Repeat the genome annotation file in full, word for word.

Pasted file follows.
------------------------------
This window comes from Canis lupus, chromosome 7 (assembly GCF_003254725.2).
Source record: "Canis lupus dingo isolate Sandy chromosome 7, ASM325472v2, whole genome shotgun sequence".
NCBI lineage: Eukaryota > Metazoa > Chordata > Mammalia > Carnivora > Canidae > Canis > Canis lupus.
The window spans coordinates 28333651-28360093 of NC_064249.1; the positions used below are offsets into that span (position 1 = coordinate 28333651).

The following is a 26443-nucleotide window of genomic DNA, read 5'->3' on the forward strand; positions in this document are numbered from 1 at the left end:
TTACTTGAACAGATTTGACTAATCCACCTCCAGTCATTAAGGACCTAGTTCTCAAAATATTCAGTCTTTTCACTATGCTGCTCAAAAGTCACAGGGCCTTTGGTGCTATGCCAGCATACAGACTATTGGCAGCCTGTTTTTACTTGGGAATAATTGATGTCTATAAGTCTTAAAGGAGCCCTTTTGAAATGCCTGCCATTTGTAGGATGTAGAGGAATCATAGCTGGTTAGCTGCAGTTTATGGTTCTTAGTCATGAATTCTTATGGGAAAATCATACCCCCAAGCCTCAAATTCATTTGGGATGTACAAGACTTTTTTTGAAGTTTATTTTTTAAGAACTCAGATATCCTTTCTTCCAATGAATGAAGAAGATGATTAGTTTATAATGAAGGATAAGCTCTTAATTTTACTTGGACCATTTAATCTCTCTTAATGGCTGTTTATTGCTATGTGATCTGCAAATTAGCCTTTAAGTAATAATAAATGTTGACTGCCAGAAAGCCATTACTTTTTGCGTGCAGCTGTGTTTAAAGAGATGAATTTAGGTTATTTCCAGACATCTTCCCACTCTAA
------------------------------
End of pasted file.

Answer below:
This window comes from Canis lupus, chromosome 7 (assembly GCF_003254725.2).
Source record: "Canis lupus dingo isolate Sandy chromosome 7, ASM325472v2, whole genome shotgun sequence".
NCBI lineage: Eukaryota > Metazoa > Chordata > Mammalia > Carnivora > Canidae > Canis > Canis lupus.
The window spans coordinates 28333651-28360093 of NC_064249.1; the positions used below are offsets into that span (position 1 = coordinate 28333651).

The following is a 26443-nucleotide window of genomic DNA, read 5'->3' on the forward strand; positions in this document are numbered from 1 at the left end:
TTACTTGAACAGATTTGACTAATCCACCTCCAGTCATTAAGGACCTAGTTCTCAAAATATTCAGTCTTTTCACTATGCTGCTCAAAAGTCACAGGGCCTTTGGTGCTATGCCAGCATACAGACTATTGGCAGCCTGTTTTTACTTGGGAATAATTGATGTCTATAAGTCTTAAAGGAGCCCTTTTGAAATGCCTGCCATTTGTAGGATGTAGAGGAATCATAGCTGGTTAGCTGCAGTTTATGGTTCTTAGTCATGAATTCTTATGGGAAAATCATACCCCCAAGCCTCAAATTCATTTGGGATGTACAAGACTTTTTTTGAAGTTTATTTTTTAAGAACTCAGATATCCTTTCTTCCAATGAATGAAGAAGATGATTAGTTTATAATGAAGGATAAGCTCTTAATTTTACTTGGACCATTTAATCTCTCTTAATGGCTGTTTATTGCTATGTGATCTGCAAATTAGCCTTTAAGTAATAATAAATGTTGACTGCCAGAAAGCCATTACTTTTTGCGTGCAGCTGTGTTTAAAGAGATGAATTTAGGTTATTTCCAGACATCTTCCCACTCTAA